Man looking out plane window
Man looking out plane window

How ready are you for a holiday abroad? The arguments for and against hopping on a plane

Desperate to hit the beach, or happy to staycation indefinitely? Ella Walker and Luke Rix-Standing battle it out.

Ella Walker
Tuesday 04 May 2021 11:58

Whisper it: we *might* actually get to fly somewhere warm and sunny this summer.

Senior scientific adviser Professor Neil Ferguson from Imperial College London has said if Covid-19 cases in Europe can be driven down to UK levels, holidays might just be possible (although he hasn’t personally booked flights just yet).

Meanwhile, the EU is proposing “to allow entry to the EU for non-essential reasons not only for all persons coming from countries with a good epidemiological situation, but also all people who have received the last recommended dose of an EU-authorised vaccine”.

Caution is understandably the watchword right now, but hope is increasingly in the air for many. Though some are committed to holidaying at home from here on out…

Ella Walker is all for jumping on a flight as soon as possible

I haven’t reached the stage of sobbing over old holiday photos just yet. The thought of being masked up and stuck in a tin can in the sky for a few hours certainly doesn’t make my knees weak with longing. While grappling with airline websites, tracking down Covid-secure travel insurance and the threat of quarantine hotels (financial ruin, all for a week in flip-flops) are exhausting to consider, let alone sort.

But the idea of going somewhere different, of leaving the country, of having a proper break, is ridiculously intoxicating – and is starting to feel like it might actually happen. That alone, the shot of hope, a tendril of the future reaching out to us (be it from May 17 or a little later), is enough to have me ordering a new swimming cozzie and organising the sunblock stash.

It’s not just imagining jumping in an ocean that’s warm rather than shrinkingly icy either. I know we have beaches here, and ice cream, and the kind of sunshine that will also scorch our skin. But I want perfect Italian pistachio gelato and cobbled streets and grilled seafood eaten on white plastic tables watching the sun go down.

More, I want to spend hours in European supermarkets and pharmacies buying everything in sight. I want delicious, unbelievably cheap wine and to cycle along promenades, and to duck into galleries for the art as well as the aircon. I want to go out for dinner and not need to take a coat, and to drive a hire car and fret about which side of the road I’m on. I want cold beers and crisp French pastries and to lie on cool sheets after a day reading by the pool.

Never has the prospect of a trip away felt more enticing. Get me on a plane, the second it’s safe and sanctioned. My passport is packed and ready.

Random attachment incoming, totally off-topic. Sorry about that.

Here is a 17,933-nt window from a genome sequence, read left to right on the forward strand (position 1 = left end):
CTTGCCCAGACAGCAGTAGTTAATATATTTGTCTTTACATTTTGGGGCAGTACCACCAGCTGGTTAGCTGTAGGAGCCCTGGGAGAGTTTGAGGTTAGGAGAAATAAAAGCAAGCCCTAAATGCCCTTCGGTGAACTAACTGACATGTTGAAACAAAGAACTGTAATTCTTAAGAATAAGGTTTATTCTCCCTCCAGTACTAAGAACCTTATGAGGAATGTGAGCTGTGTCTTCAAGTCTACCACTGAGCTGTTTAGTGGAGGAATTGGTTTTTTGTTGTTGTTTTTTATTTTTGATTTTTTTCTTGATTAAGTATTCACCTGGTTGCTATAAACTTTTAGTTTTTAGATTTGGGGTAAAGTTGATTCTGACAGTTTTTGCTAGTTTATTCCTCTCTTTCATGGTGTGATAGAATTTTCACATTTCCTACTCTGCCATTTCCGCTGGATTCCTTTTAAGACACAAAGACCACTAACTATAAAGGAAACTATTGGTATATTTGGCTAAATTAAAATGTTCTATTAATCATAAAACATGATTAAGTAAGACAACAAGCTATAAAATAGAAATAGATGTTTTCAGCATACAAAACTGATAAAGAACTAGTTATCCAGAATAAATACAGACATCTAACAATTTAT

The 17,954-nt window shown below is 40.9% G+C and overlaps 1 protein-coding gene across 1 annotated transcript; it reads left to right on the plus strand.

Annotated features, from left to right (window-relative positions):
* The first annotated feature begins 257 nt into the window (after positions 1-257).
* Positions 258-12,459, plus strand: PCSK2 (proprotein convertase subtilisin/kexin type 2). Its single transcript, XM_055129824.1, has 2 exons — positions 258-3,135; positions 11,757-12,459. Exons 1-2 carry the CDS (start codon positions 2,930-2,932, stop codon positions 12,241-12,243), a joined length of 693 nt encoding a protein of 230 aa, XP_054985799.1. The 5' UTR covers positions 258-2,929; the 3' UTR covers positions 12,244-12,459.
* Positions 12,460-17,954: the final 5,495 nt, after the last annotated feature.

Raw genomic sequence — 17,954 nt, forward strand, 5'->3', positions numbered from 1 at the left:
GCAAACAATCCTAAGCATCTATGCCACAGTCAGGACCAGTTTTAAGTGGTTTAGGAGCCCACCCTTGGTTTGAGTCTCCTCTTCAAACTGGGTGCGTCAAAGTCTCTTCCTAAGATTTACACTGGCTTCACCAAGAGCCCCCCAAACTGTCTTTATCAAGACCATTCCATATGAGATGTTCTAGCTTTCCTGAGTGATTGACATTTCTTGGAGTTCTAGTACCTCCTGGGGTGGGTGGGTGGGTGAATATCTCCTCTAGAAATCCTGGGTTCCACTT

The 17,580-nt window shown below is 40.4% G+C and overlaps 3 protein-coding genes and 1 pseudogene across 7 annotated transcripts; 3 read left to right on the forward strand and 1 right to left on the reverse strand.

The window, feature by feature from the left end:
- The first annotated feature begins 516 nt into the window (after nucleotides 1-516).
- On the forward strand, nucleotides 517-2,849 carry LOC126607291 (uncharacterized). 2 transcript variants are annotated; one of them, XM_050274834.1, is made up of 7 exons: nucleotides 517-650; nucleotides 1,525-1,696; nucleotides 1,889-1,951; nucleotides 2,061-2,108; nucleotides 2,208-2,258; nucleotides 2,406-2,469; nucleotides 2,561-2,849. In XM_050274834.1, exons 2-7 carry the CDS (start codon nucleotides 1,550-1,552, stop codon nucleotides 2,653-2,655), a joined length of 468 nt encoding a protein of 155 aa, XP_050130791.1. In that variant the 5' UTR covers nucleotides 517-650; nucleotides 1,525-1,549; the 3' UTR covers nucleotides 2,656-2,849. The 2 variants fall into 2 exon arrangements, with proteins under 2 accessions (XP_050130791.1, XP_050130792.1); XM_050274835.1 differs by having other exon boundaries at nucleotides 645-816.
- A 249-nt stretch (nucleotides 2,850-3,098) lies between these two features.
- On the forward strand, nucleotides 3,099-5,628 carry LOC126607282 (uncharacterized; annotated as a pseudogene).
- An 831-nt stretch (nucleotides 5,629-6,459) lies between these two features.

Luke Rix-Standing doesn’t understand what all the fuss is about – what’s wrong with holidaying locally?

It is easy to forget that staycations were a rapidly rising travel trend before the pandemic began. Why? Because they’re easy.

Aside from that hitchhiking-round-the-world odyssey you planned in a pub aged 19, most holidays are supposed to be relaxing. And unless you can afford an all-inclusive penthouse in the Maldives longer-haul travel ain’t that.

There’s the weight of admin: visas, travel insurance, packing lists, airline weight limits, currency exchanges, basic itineraries, and a glut of emailed booking references you probably can’t access on foreign networks.

There’s the cost. It appears written into the fabric of the universe that all foreign holidays run 20% over-budget, however high you set the bar. Efforts to avoid costs can be even more trip-ruining, and saving £30 on a 3am flight with two stopovers is only a good idea until the alarm goes off.

There’s the language barrier – our frantic gesturing is a little rusty – and the uncertainty of a still-in-flux travel market: if you go on a staycation, at least you know you’ll be able to come back. Multiply all stresses by 10 for families, and it’s no fun having to silently apologise to an entire airliner for your bickering children. Most heinously of all, you probably can’t bring the dog.

Book an Airbnb in your home country, however, and your most wearisome worries will be petrol prices and the weather forecast. That’s just about all the post-pandemic planning we need.

So yes, I want to relax on a beach, hike the Inca trail, raft the Grand Canyon, and maybe someday help colonise Mars. But I also want to wander a random slice of countryside forgetting the entire last year and half, without having to take a detour to the British embassy after leaving my passport in a taxi.

And also, between the rolling hills of the Lake District, the patchwork paintwork of Portmeirion, the majesty of Giant’s Causeway and the rugged ramparts of Edinburgh Castle, home is actually quite nice. Consider it a bonus.

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